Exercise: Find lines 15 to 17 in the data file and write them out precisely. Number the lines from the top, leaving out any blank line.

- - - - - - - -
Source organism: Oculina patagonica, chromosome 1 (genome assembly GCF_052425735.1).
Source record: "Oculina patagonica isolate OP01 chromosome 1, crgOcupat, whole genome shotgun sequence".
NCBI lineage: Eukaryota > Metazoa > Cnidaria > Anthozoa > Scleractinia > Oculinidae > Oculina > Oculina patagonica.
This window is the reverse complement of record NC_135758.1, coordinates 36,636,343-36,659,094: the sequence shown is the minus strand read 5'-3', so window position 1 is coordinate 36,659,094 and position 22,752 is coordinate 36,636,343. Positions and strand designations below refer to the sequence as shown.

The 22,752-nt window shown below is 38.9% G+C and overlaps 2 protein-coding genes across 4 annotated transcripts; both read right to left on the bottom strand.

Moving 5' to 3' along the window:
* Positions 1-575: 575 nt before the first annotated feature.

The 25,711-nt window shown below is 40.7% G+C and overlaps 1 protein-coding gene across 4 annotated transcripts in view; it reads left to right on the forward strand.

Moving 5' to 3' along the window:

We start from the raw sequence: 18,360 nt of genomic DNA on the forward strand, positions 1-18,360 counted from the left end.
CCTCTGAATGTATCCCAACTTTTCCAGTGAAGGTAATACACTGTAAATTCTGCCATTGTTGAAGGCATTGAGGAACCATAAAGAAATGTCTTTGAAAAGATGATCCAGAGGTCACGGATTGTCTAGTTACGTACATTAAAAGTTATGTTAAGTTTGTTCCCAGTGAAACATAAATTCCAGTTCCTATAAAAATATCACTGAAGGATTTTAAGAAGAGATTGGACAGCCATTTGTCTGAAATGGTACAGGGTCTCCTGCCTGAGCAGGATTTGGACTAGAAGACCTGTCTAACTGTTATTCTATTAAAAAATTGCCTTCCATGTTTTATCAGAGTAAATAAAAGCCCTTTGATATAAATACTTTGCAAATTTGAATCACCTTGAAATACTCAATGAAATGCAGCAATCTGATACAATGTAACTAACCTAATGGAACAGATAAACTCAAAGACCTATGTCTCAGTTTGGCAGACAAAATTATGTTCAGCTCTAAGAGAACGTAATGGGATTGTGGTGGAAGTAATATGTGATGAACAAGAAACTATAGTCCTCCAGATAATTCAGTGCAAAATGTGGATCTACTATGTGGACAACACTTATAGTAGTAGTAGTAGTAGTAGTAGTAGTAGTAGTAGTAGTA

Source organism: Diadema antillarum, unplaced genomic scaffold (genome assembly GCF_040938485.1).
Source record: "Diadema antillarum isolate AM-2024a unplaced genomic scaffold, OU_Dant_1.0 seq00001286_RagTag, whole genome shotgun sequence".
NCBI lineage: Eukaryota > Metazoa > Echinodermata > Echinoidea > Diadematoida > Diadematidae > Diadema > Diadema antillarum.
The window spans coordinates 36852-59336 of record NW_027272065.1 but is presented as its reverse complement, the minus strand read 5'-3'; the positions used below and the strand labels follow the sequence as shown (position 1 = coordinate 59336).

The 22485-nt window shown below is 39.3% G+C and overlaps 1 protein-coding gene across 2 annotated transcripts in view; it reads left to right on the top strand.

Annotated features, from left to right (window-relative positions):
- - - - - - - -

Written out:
The window spans coordinates 36852-59336 of record NW_027272065.1 but is presented as its reverse complement, the minus strand read 5'-3'; the positions used below and the strand labels follow the sequence as shown (position 1 = coordinate 59336).

The 22485-nt window shown below is 39.3% G+C and overlaps 1 protein-coding gene across 2 annotated transcripts in view; it reads left to right on the top strand.

Annotated features, from left to right (window-relative positions):